Author + information
- Received May 17, 2019
- Revision received June 26, 2019
- Accepted July 7, 2019
- Published online October 16, 2019.
- Daniel E. Clark, MD, MPH∗ (, )
- Rachel Fowler, RN,
- Sandip Zalawadiya, MBBS,
- JoAnn Lindenfeld, MD and
- Jonathan N. Menachem, MD
- ↵∗Address for correspondence:
Dr. Daniel E. Clark, Vanderbilt University Medical Center, 2220 Pierce Avenue, 383 Preston Research Building, Nashville, Tennessee 37232.
A 42-year-old woman with repaired, complex cyanotic congenital heart disease complicated by systemic right ventricular dysfunction presented for worsening heart failure. She successfully underwent CardioMEMS implantation and has since remained out of the hospital with improved functional class. (Level of Difficulty: Beginner.)
This case describes a 42-year-old woman with dextrocardia, situs inversus, congenitally corrected transposition of the great arteries, double-outlet right ventricle (I,D,D), severe subpulmonic stenosis, and a large subaortic ventricular septal defect. She underwent a Blalock-Taussig shunt in infancy with subsequent ventricular septal defect closure, valved conduit placement from the morphological left ventricle (LV) to the pulmonary artery (PA), and takedown of the Blalock-Taussig shunt at 5 years of age. In adulthood, the patient required a 24-mm LV-to-PA conduit replacement. She presented to the clinic for evaluation of advanced heart failure (HF) therapies with New York Heart Association functional class III symptoms in the setting of hypervolemia and systemic right ventricular dysfunction with no significant tricuspid regurgitation. Her treatment was complicated by an inability to tolerate guideline-directed HF medications due to hypotension and overwhelming fatigue. Despite diuretic titration based on daily weight measurements and strict medication compliance, the patient remained symptomatic with fluctuations in weight over brief periods of time. After multiple interventions, including bilateral branch PA stenting that reduced the subpulmonic left ventricular pressure from 68% to 42% systemic, the patient continued to feel poorly. The patient lives 5 h away from our center, making frequent clinical evaluation burdensome and financially difficult. Thus, a multidisciplinary team recommended implantation of a wireless PA pressure monitoring system (CardioMEMS HF System, Abbott Medical, Inc., Abbott Park, Illinois).
Right heart catheterization was performed with a Swan-Ganz catheter passing easily through the previous right PA stent into the interlobar PA. Fluoroscopy was used to confirm the appropriate position, and multiple, small injections of contrast were made to ensure an adequately sized branch for deployment. The CardioMEMS device was successfully deployed into the left lower PA, and the Swan-Ganz catheter was used to calibrate the device. Right heart catheterization results were as follows: right atrial pressure, 9 mm Hg; subpulmonic left ventricular pressure, 41/11 mm Hg; PA, 29/10 mm Hg (18); pulmonary capillary wedge pressure, 11 mm Hg (V-wave 13 mm Hg); main PA, 69%; pulmonary vascular resistance, 1.8 Wood units; and Fick cardiac output, 3.41 l/min/CI 1.64 l/min/m2.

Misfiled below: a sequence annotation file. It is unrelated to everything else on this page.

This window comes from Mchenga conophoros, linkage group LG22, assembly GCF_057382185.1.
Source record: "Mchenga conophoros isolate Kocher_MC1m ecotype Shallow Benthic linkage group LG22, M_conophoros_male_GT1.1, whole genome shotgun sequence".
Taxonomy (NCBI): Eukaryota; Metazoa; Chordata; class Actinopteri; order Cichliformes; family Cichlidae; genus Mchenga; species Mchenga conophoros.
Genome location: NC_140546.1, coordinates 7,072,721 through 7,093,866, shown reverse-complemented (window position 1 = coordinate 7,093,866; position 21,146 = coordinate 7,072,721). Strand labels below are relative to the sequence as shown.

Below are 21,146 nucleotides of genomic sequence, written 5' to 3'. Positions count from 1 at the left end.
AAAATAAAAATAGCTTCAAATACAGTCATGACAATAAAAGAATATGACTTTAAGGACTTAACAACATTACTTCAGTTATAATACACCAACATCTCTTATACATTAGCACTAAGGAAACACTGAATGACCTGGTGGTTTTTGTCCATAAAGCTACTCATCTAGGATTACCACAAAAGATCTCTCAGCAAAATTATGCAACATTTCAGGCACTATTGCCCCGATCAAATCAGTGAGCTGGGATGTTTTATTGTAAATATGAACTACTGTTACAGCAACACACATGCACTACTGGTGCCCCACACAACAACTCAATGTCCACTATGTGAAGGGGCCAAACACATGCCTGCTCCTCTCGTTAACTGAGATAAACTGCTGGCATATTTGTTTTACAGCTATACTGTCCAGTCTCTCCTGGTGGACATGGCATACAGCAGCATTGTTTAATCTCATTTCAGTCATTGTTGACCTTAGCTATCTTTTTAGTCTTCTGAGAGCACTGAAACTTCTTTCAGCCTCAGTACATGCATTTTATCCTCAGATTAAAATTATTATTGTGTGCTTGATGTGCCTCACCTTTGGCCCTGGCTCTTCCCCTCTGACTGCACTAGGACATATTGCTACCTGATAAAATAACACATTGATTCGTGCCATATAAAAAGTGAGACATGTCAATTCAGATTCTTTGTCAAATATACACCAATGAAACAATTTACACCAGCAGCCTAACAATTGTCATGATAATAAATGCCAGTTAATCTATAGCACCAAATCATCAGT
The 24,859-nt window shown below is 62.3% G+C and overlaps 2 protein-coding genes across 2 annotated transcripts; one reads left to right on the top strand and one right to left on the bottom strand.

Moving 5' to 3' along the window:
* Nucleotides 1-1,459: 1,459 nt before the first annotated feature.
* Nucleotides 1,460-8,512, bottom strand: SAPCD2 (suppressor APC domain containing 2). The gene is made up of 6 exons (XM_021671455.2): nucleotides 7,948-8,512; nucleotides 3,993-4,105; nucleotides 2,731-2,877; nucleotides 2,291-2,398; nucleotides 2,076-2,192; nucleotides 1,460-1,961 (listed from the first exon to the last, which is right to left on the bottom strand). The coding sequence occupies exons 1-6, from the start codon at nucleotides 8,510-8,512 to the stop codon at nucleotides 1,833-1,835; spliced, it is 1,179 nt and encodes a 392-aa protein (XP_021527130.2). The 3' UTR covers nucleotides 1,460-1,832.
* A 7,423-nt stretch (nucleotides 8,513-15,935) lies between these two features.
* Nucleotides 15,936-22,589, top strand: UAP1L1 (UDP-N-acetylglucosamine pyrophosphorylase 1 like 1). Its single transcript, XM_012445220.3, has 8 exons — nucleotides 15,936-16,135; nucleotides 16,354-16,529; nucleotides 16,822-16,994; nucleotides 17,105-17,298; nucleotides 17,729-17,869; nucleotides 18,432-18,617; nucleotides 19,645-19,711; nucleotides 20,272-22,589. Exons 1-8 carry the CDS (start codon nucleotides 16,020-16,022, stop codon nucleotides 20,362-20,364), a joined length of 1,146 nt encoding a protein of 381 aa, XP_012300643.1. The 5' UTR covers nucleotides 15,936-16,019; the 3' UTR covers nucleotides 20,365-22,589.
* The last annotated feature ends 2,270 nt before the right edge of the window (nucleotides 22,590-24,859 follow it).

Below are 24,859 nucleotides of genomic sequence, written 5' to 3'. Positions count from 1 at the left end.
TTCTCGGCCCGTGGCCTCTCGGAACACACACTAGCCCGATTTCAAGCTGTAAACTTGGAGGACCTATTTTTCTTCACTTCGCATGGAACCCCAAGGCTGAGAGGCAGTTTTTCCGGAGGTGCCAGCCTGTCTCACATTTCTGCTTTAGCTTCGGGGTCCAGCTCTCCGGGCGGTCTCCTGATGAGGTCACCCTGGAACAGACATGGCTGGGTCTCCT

The patient took 30 days of clopidogrel after implantation of the CardioMEMS system; 5 months later, she has remained euvolemic due to the utilization of PA pressure monitoring allowing remote titration of HF medications (Figure 1). This scenario is in comparison to the 4 office visits she required in the 5 months before the CardioMEMS insertion. Remote evaluation of her filling pressures has not only allowed for titration of diuretic agents but has helped to identify and treat symptoms unrelated to increased filling pressures.
To the authors’ knowledge, this is the first reported case of a CardioMEMS device implanted in a patient with a systemic right ventricle. After the CHAMPION (CardioMEMS Heart Sensor Allows Monitoring of Pressure to Improve Outcomes in NYHA Class III Heart Failure Patients) trial, the CardioMEMS device was approved for use in patients with New York Heart Association functional class III symptoms with a hospital admission in the past year (1). Patients with congenital heart disease (CHD) were excluded from this study, despite HF being the number one cause of death in adults with CHD (2). The complicated anatomy and the paucity of data regarding best practices create treatment challenges, making utilization of continuous, invasive hemodynamic monitoring appealing. This case shows the safety, feasibility, and efficacy of CardioMEMS among patients with complex CHD. Thus far, the patient has had improved quality of life and decreased need for in-person health care evaluation.
The authors acknowledge Drs. Tyler Bloomer, William Campbell, Benjamin Frischhertz, and Mark Glazer for their contributions to the manuscript. The authors thank the Pete Huttlinger Fund for Adult Congenital Cardiac Research for its continued support and dedication to improving outcomes for adults with CHD.
Drs. Zalawadiya and Menachem have served as consultants with Abbott. Dr. Lindenfeld reports a relationship with Abbott, Edwards, Boehringer Ingelheim, Relypsa, VWave, Impulse DYnamics, and CVRx. All other authors have reported that they have no relationships relevant to the contents of this paper to disclose.
- Abbreviations and Acronyms
- congenital heart disease
- heart failure
- left ventricle
- pulmonary artery
- Received May 17, 2019.
- Revision received June 26, 2019.
- Accepted July 7, 2019.
- 2019 The Authors